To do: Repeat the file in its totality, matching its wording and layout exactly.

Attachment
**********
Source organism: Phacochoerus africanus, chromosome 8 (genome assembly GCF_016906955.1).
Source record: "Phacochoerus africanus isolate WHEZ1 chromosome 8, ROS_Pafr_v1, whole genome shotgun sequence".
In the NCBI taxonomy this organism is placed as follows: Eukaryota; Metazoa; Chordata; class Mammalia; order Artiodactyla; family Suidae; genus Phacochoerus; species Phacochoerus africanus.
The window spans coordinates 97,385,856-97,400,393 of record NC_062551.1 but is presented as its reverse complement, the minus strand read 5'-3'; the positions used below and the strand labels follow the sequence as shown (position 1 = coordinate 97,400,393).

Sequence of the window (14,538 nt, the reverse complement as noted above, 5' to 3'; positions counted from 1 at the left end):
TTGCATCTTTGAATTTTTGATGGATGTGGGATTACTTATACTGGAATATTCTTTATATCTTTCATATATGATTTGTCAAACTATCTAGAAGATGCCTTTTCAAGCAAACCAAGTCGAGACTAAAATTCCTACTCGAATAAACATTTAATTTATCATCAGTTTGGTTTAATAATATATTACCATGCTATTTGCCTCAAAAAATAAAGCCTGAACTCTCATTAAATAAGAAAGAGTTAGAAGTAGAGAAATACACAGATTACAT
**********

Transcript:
Source organism: Phacochoerus africanus, chromosome 8 (genome assembly GCF_016906955.1).
Source record: "Phacochoerus africanus isolate WHEZ1 chromosome 8, ROS_Pafr_v1, whole genome shotgun sequence".
In the NCBI taxonomy this organism is placed as follows: Eukaryota; Metazoa; Chordata; class Mammalia; order Artiodactyla; family Suidae; genus Phacochoerus; species Phacochoerus africanus.
The window spans coordinates 97,385,856-97,400,393 of record NC_062551.1 but is presented as its reverse complement, the minus strand read 5'-3'; the positions used below and the strand labels follow the sequence as shown (position 1 = coordinate 97,400,393).

Sequence of the window (14,538 nt, the reverse complement as noted above, 5' to 3'; positions counted from 1 at the left end):
TTGCATCTTTGAATTTTTGATGGATGTGGGATTACTTATACTGGAATATTCTTTATATCTTTCATATATGATTTGTCAAACTATCTAGAAGATGCCTTTTCAAGCAAACCAAGTCGAGACTAAAATTCCTACTCGAATAAACATTTAATTTATCATCAGTTTGGTTTAATAATATATTACCATGCTATTTGCCTCAAAAAATAAAGCCTGAACTCTCATTAAATAAGAAAGAGTTAGAAGTAGAGAAATACACAGATTACAT